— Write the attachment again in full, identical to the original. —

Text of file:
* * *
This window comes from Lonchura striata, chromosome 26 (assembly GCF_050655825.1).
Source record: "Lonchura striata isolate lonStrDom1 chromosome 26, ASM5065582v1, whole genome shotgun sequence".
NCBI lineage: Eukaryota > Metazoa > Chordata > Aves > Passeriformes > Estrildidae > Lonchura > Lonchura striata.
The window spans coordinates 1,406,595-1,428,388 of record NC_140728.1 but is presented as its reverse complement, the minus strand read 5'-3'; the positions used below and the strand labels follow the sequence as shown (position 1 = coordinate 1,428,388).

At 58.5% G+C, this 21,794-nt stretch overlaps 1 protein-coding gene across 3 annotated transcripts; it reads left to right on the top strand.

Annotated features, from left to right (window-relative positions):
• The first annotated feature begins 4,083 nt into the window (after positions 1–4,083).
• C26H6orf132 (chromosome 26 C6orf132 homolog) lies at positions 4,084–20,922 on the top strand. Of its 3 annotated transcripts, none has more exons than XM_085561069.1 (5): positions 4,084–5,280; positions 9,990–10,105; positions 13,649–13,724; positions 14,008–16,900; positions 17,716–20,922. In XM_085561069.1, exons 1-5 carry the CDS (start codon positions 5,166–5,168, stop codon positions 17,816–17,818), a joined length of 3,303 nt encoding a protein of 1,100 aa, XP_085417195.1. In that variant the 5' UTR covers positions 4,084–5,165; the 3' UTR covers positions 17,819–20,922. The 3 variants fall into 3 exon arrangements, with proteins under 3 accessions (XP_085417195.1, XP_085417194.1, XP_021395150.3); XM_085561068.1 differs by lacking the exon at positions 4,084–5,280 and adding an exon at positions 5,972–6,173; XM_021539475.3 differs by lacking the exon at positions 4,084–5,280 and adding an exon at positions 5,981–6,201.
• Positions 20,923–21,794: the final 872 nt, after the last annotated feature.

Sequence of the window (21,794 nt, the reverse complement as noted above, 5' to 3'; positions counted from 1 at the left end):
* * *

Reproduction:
This window comes from Lonchura striata, chromosome 26 (assembly GCF_050655825.1).
Source record: "Lonchura striata isolate lonStrDom1 chromosome 26, ASM5065582v1, whole genome shotgun sequence".
NCBI lineage: Eukaryota > Metazoa > Chordata > Aves > Passeriformes > Estrildidae > Lonchura > Lonchura striata.
The window spans coordinates 1,406,595-1,428,388 of record NC_140728.1 but is presented as its reverse complement, the minus strand read 5'-3'; the positions used below and the strand labels follow the sequence as shown (position 1 = coordinate 1,428,388).

At 58.5% G+C, this 21,794-nt stretch overlaps 1 protein-coding gene across 3 annotated transcripts; it reads left to right on the top strand.

Annotated features, from left to right (window-relative positions):
• The first annotated feature begins 4,083 nt into the window (after positions 1–4,083).
• C26H6orf132 (chromosome 26 C6orf132 homolog) lies at positions 4,084–20,922 on the top strand. Of its 3 annotated transcripts, none has more exons than XM_085561069.1 (5): positions 4,084–5,280; positions 9,990–10,105; positions 13,649–13,724; positions 14,008–16,900; positions 17,716–20,922. In XM_085561069.1, exons 1-5 carry the CDS (start codon positions 5,166–5,168, stop codon positions 17,816–17,818), a joined length of 3,303 nt encoding a protein of 1,100 aa, XP_085417195.1. In that variant the 5' UTR covers positions 4,084–5,165; the 3' UTR covers positions 17,819–20,922. The 3 variants fall into 3 exon arrangements, with proteins under 3 accessions (XP_085417195.1, XP_085417194.1, XP_021395150.3); XM_085561068.1 differs by lacking the exon at positions 4,084–5,280 and adding an exon at positions 5,972–6,173; XM_021539475.3 differs by lacking the exon at positions 4,084–5,280 and adding an exon at positions 5,981–6,201.
• Positions 20,923–21,794: the final 872 nt, after the last annotated feature.

Sequence of the window (21,794 nt, the reverse complement as noted above, 5' to 3'; positions counted from 1 at the left end):